Minor change to iPhone design ‘hits sales’ at Welsh tech firm
A minor change to the design of the iPhone has hit the sales of a Welsh tech firm, it has been reported.
Cardiff-based IQE, which supplies Apple, said sales of a key component in smartphone facial recognition systems had fallen by 26pc in the first half of 2021.
This comes as the Silicon Valley giant prepares to announce a new iPhone later this month.
According to the Telegraph, the new phone expected to feature a smaller 3D sensor chip used in the Face ID technology that unlocks phones and authenticates payments.
The smaller chip will allow Apple to reduce the size of the “notch”, that features at the top of the iPhone’s screen, which is deemed to be unslightly by many.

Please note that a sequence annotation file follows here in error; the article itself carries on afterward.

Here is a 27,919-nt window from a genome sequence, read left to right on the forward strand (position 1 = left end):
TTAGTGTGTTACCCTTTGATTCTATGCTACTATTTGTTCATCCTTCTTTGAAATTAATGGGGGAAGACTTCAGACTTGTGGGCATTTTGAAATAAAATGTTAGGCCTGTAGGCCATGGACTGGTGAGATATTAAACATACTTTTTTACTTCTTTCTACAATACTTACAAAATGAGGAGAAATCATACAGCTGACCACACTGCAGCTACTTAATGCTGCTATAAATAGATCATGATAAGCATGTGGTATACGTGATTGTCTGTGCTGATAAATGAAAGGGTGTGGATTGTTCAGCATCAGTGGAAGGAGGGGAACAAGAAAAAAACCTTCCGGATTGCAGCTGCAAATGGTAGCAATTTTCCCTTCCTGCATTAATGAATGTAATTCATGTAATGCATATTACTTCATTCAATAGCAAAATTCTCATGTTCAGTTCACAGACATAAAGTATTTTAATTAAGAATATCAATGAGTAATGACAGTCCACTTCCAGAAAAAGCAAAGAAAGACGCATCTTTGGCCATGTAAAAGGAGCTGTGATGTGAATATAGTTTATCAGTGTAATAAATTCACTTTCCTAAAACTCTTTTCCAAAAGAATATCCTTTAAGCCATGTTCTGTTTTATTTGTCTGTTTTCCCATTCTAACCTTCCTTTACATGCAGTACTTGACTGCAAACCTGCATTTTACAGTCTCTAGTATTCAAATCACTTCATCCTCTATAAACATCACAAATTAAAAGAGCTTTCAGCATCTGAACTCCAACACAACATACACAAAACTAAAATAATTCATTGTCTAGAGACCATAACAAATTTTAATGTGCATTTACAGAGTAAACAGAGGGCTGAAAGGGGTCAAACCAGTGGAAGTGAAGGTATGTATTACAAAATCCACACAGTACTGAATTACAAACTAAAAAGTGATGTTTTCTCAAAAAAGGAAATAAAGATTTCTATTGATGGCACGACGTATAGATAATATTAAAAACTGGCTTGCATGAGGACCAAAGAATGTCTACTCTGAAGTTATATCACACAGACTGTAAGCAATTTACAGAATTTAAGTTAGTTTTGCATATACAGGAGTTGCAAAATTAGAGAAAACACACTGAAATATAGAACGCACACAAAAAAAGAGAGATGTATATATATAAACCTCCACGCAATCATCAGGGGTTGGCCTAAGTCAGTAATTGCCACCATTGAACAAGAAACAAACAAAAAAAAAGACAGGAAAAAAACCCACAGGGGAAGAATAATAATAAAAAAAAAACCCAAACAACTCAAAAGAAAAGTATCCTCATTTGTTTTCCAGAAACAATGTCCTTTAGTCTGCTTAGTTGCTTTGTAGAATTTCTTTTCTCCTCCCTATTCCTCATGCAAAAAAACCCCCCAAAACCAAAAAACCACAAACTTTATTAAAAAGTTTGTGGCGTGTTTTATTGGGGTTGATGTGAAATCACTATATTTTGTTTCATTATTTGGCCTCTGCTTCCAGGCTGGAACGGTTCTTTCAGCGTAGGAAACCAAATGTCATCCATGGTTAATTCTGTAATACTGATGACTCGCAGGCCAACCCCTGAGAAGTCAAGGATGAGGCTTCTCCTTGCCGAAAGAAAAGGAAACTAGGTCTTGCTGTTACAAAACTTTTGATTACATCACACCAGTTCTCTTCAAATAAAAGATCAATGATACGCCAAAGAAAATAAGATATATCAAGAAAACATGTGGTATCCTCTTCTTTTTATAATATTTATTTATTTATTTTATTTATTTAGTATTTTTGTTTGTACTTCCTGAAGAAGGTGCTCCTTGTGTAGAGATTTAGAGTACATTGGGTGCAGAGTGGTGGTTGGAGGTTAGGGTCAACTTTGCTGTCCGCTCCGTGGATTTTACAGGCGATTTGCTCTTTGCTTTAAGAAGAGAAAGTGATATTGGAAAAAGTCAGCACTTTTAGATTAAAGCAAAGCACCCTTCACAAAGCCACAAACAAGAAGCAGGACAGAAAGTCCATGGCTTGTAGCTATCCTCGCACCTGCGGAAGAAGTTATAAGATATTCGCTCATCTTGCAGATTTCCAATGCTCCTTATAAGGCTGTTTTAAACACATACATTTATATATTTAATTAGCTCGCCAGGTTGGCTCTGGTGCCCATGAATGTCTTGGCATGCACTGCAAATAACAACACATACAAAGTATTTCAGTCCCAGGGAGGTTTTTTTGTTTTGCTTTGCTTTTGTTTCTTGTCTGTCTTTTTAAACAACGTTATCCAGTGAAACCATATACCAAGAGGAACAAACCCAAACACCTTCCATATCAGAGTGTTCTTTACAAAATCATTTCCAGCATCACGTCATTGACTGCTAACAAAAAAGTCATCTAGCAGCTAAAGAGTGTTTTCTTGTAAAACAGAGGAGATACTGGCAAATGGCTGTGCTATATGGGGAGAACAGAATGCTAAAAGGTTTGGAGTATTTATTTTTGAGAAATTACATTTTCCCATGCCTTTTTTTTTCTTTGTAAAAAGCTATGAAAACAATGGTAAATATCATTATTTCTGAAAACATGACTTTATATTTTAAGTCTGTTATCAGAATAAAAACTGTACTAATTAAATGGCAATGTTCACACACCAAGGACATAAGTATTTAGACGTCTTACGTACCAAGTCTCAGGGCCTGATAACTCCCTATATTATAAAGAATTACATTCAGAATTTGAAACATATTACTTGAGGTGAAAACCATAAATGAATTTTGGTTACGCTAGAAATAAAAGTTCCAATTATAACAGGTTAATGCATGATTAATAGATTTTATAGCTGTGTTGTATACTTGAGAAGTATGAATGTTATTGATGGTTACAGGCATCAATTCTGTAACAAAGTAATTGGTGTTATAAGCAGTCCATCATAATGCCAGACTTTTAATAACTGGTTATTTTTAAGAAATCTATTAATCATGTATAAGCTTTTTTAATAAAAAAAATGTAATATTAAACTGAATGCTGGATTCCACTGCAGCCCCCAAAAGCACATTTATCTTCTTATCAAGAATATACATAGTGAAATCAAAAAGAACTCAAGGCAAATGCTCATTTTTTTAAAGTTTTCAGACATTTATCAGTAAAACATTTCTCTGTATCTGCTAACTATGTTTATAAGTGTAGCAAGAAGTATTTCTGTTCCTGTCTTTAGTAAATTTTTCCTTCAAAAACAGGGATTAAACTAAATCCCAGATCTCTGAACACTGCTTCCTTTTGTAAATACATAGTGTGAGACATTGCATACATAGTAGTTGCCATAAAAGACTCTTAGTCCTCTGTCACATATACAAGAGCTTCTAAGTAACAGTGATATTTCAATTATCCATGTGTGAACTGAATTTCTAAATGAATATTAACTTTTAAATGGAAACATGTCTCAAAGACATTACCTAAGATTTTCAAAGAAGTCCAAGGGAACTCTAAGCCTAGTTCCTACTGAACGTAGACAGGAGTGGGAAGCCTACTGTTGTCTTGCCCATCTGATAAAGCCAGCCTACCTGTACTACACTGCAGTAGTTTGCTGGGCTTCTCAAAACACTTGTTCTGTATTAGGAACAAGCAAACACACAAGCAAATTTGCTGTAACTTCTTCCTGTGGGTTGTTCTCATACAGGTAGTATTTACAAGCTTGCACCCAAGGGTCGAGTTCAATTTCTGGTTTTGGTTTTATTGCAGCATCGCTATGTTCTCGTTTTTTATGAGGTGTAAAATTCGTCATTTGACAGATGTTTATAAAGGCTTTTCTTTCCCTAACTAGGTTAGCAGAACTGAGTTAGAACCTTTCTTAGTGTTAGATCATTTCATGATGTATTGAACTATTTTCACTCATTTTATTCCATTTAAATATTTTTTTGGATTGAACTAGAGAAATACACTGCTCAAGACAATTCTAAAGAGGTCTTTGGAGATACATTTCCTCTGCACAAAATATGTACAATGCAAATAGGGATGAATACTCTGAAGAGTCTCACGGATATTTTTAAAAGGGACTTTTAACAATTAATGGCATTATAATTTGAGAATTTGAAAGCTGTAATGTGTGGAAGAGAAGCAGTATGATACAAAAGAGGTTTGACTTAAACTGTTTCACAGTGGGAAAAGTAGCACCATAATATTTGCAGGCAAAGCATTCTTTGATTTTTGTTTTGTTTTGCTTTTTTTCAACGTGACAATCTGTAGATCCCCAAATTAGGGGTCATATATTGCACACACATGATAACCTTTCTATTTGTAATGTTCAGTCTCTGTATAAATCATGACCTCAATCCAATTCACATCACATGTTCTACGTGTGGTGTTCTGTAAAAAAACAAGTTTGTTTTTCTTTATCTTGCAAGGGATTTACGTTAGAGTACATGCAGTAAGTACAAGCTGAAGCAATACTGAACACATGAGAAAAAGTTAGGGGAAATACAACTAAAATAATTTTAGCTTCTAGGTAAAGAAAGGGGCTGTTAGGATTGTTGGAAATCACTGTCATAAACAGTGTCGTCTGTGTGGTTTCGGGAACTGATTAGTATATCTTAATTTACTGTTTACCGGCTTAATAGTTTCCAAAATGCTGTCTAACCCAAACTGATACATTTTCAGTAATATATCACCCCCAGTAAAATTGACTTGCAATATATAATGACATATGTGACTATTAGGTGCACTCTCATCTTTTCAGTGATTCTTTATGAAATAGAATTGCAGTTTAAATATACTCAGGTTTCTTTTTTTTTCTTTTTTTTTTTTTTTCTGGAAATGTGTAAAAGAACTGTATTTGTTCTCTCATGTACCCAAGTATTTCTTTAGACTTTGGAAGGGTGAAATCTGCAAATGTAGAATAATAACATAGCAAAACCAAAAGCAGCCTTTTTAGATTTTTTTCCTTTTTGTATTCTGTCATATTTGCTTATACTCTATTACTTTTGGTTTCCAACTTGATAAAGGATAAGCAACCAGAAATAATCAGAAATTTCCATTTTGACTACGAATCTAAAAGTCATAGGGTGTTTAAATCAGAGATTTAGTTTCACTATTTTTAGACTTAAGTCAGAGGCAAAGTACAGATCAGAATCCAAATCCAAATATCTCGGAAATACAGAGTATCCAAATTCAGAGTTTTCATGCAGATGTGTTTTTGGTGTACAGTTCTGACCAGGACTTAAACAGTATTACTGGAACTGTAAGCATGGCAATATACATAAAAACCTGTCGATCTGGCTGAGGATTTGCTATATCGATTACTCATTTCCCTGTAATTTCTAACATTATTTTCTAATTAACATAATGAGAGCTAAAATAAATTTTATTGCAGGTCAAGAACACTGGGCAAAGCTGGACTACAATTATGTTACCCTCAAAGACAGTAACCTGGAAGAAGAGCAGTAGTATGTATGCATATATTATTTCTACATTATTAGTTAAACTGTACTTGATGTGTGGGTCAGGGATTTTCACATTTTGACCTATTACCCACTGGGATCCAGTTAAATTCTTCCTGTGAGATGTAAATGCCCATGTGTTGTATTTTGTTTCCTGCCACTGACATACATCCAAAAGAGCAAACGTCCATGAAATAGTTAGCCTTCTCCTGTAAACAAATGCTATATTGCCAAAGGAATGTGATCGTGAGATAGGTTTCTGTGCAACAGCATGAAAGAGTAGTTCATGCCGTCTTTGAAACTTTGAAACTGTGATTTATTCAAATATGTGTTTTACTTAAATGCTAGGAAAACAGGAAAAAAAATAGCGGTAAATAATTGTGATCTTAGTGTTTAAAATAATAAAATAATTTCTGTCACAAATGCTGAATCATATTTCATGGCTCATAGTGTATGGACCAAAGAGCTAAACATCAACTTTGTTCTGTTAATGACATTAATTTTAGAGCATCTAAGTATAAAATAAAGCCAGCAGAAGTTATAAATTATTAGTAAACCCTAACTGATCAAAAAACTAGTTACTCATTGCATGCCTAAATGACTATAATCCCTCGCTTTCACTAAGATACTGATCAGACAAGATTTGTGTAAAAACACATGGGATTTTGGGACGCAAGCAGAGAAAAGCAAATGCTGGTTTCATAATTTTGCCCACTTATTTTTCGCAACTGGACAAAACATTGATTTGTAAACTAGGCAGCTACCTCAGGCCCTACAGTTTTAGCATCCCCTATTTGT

Each chip requires a smaller amount of the “VCSEL” wafers, which are supplied by IQE.
The Welsh company said revenues in the photonics division that includes the wafers fell by 7.6pc as it posted a 2.5pc decrease in half-year revenues to £79.5m. However, pre-tax losses halved to £3m, and this was put down largely to lower costs.
IQE’s founder Drew Nelson, who recently stepped down as chief executive said the company had developed a next generation of wafer that would allow future smartphones to effectively eliminate the notch.
Like most of Apple’s suppliers, IQE is barred from confirming its work with the iPhone maker by strict non-disclosure agreements.
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